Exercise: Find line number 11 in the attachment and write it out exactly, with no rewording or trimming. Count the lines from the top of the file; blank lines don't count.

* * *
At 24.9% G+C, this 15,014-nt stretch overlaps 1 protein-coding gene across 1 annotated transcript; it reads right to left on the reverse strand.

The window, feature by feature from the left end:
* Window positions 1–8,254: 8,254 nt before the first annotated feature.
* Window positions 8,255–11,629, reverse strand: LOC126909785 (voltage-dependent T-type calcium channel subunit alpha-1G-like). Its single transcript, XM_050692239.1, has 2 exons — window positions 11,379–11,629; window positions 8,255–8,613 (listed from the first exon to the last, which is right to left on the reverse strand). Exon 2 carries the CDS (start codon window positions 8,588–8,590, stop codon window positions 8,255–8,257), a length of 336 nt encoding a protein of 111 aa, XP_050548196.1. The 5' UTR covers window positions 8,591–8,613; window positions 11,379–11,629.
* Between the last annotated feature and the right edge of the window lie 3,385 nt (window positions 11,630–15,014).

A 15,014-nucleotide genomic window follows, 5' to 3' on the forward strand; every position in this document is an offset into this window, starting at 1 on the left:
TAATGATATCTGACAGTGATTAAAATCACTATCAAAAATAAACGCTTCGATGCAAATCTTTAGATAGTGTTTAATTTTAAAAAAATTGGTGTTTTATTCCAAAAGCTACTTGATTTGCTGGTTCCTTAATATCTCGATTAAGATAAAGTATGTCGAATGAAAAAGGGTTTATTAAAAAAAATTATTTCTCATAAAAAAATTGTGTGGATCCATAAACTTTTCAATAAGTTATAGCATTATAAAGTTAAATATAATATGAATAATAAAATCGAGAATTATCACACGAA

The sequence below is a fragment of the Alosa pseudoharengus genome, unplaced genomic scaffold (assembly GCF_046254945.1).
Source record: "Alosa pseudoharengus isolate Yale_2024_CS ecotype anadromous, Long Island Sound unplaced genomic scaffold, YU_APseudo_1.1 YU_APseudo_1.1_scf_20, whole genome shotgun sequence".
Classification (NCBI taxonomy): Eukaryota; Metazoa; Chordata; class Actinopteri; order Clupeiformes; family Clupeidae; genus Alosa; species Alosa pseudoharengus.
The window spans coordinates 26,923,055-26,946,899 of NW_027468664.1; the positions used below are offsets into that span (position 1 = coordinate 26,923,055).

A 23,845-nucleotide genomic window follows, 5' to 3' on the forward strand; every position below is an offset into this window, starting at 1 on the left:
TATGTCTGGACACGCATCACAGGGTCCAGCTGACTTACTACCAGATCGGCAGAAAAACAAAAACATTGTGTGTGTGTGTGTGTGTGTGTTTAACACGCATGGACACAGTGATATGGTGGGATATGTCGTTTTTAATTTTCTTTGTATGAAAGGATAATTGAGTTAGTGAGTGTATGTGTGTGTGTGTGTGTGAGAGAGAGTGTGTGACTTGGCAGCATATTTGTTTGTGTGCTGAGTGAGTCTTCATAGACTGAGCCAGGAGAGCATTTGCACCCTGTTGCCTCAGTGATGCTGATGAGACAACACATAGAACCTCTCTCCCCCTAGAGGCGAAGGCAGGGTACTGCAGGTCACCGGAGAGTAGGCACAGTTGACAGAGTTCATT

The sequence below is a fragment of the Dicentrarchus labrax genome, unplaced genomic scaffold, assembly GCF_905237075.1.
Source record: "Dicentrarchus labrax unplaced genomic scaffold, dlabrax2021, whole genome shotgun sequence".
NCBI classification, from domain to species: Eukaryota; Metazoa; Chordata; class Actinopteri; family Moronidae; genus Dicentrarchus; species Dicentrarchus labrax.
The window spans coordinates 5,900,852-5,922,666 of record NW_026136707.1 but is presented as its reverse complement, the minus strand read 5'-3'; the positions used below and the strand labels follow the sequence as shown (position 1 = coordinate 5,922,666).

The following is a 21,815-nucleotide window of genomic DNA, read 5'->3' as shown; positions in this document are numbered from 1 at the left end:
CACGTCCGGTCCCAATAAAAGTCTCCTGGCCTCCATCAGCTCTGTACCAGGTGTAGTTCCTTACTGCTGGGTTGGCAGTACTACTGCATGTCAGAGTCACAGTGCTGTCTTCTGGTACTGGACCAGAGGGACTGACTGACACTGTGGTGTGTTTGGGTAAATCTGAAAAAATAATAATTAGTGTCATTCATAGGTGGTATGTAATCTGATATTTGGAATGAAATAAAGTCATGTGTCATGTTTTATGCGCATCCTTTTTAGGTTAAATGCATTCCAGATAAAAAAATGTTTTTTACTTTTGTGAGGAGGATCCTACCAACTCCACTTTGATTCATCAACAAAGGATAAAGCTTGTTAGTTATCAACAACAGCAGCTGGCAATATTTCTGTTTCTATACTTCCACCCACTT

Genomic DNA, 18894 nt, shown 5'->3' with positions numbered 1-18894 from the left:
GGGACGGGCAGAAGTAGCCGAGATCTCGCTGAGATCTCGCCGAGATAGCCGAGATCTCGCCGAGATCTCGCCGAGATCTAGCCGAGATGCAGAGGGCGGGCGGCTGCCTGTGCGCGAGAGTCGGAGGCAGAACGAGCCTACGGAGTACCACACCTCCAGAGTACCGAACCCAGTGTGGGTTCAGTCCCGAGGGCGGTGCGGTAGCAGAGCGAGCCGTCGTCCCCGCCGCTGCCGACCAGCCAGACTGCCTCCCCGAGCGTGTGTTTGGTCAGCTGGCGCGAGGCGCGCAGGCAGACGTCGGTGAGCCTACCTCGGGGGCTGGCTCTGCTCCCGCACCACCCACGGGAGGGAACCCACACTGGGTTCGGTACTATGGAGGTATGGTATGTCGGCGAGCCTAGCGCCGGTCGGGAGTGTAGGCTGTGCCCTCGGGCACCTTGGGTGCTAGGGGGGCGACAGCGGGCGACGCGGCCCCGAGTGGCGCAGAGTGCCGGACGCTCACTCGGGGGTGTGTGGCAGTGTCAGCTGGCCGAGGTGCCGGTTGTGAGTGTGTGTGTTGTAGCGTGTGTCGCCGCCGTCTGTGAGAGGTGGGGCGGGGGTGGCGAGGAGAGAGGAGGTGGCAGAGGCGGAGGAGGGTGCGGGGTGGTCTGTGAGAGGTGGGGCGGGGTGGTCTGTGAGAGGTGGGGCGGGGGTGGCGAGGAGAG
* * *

The window spans coordinates 26,923,055-26,946,899 of NW_027468664.1; the positions used below are offsets into that span (position 1 = coordinate 26,923,055).